Event Title

Multifiber Electrodes for the Direct Detection of Neurotransmitter Release from Taste Buds

Graduation Year

2014

Location

Center for Natural Sciences, Illinois Wesleyan University

Start Date

12-4-2014 2:00 PM

End Date

12-4-2014 3:00 PM

Description

Mammalian taste buds are known to contain releasable stores of norepinephrine (NE) and serotonin (5-HT), both of which are electroactive neurotransmitters amenable to detection by amperometry and cyclic voltammetry. However, repeated attempts to detect the release of NE and 5-HT in isolated mouse taste buds (approx. width of 50-70 µm) with single carbon fiber electrodes have been unsuccessful. The taste bud is a tight collection of 50 to 100 taste cells, only about 20 percent of which contain NE and 5-HT, and therefore the probability of positioning a single carbon fiber electrode (5-7 µm in diameter) at a release site is very low. We have found that it is possible to greatly increase the probability of finding release sites using carbon fiber electrodes containing approximately 10 to 40 carbon fibers, each having a diameter of 7 µm. These multifiber electrodes have overall diameters between 30 and 70 µm (including the glass insulating sheath) and therefore cover between 50 and 100% of the exposed surface of the taste bud. It was possible to use amperometry at these electrodes to directly detect calcium-dependent vesicular release of neurotransmitter by depolarization with KCl and by stimulation with sweet, sour, and bitter tastants. Furthermore, we have used this approach to demonstrate that mouse taste buds release neurotransmitters in response to stimulation by linoleic acid. These results demonstrate that multifiber electrodes promise to be important tools for investigating the sense of taste and the mechanism of neurotransmission between taste cells and between the taste buds and the afferent neuron. Additionally, multiple-chamber multifiber electrodes are in development which will allow for simultaneous, independent assessment of distinct areas of the taste bud.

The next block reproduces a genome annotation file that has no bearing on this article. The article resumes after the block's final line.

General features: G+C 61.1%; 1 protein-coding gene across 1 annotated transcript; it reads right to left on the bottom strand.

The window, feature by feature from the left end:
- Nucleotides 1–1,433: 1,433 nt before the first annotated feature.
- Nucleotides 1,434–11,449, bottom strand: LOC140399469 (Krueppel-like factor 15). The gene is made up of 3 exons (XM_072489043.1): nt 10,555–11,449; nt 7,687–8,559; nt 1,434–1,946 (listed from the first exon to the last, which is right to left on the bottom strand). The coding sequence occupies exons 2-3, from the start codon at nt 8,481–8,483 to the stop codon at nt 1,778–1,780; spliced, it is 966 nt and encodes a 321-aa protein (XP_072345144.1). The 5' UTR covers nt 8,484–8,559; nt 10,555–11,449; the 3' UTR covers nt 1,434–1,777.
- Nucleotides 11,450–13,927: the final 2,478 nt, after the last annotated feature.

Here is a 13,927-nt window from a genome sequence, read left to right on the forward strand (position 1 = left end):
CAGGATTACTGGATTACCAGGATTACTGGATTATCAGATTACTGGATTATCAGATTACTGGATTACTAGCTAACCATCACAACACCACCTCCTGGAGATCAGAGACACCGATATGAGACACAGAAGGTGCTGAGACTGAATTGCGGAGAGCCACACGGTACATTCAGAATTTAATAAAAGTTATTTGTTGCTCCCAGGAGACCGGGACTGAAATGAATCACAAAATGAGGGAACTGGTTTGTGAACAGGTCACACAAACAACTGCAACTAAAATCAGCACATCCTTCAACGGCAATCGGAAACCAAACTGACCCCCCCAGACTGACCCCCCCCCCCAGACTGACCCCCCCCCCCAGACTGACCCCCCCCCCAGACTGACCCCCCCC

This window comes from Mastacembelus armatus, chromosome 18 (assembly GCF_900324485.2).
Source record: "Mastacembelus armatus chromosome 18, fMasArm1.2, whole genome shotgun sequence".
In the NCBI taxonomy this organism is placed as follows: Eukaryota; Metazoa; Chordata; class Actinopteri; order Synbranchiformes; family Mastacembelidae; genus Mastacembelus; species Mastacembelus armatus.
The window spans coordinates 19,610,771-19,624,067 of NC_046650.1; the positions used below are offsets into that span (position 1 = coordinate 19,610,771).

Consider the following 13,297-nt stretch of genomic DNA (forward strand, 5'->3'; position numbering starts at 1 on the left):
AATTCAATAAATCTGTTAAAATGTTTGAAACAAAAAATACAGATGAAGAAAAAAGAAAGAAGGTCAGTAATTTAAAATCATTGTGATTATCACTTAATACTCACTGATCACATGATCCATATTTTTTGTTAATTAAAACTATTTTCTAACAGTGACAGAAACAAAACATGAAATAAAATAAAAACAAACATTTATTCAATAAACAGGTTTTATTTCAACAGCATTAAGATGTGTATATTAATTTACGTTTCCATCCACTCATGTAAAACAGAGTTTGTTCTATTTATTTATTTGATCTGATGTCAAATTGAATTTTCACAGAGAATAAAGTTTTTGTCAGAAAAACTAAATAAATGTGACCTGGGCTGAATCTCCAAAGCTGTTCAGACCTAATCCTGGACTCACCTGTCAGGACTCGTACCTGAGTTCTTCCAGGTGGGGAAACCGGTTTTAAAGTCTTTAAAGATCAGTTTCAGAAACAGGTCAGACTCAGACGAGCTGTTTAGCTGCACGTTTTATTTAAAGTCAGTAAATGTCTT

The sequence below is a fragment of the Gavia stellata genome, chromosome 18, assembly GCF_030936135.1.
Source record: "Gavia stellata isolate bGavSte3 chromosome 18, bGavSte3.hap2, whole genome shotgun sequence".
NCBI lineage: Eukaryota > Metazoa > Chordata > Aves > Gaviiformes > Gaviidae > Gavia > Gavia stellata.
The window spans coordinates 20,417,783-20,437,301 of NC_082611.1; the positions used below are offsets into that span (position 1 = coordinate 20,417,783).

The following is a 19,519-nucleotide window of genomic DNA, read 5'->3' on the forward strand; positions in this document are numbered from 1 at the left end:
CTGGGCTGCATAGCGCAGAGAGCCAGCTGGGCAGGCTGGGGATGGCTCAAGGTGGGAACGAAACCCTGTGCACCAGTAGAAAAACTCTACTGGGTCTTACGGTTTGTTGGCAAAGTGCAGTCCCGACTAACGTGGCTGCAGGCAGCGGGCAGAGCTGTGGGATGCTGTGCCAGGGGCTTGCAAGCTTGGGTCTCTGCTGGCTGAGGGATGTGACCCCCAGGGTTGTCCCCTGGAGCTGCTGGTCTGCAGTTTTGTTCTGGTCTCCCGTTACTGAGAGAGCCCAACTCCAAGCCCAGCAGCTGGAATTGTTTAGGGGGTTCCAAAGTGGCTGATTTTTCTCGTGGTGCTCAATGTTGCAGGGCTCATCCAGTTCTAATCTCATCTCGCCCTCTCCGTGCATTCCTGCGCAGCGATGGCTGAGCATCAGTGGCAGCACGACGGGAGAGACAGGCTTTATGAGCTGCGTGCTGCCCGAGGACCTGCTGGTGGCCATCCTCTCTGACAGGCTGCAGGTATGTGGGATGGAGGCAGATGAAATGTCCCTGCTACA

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Apr 12th, 2:00 PM Apr 12th, 3:00 PM

Multifiber Electrodes for the Direct Detection of Neurotransmitter Release from Taste Buds

Center for Natural Sciences, Illinois Wesleyan University

Mammalian taste buds are known to contain releasable stores of norepinephrine (NE) and serotonin (5-HT), both of which are electroactive neurotransmitters amenable to detection by amperometry and cyclic voltammetry. However, repeated attempts to detect the release of NE and 5-HT in isolated mouse taste buds (approx. width of 50-70 µm) with single carbon fiber electrodes have been unsuccessful. The taste bud is a tight collection of 50 to 100 taste cells, only about 20 percent of which contain NE and 5-HT, and therefore the probability of positioning a single carbon fiber electrode (5-7 µm in diameter) at a release site is very low. We have found that it is possible to greatly increase the probability of finding release sites using carbon fiber electrodes containing approximately 10 to 40 carbon fibers, each having a diameter of 7 µm. These multifiber electrodes have overall diameters between 30 and 70 µm (including the glass insulating sheath) and therefore cover between 50 and 100% of the exposed surface of the taste bud. It was possible to use amperometry at these electrodes to directly detect calcium-dependent vesicular release of neurotransmitter by depolarization with KCl and by stimulation with sweet, sour, and bitter tastants. Furthermore, we have used this approach to demonstrate that mouse taste buds release neurotransmitters in response to stimulation by linoleic acid. These results demonstrate that multifiber electrodes promise to be important tools for investigating the sense of taste and the mechanism of neurotransmission between taste cells and between the taste buds and the afferent neuron. Additionally, multiple-chamber multifiber electrodes are in development which will allow for simultaneous, independent assessment of distinct areas of the taste bud.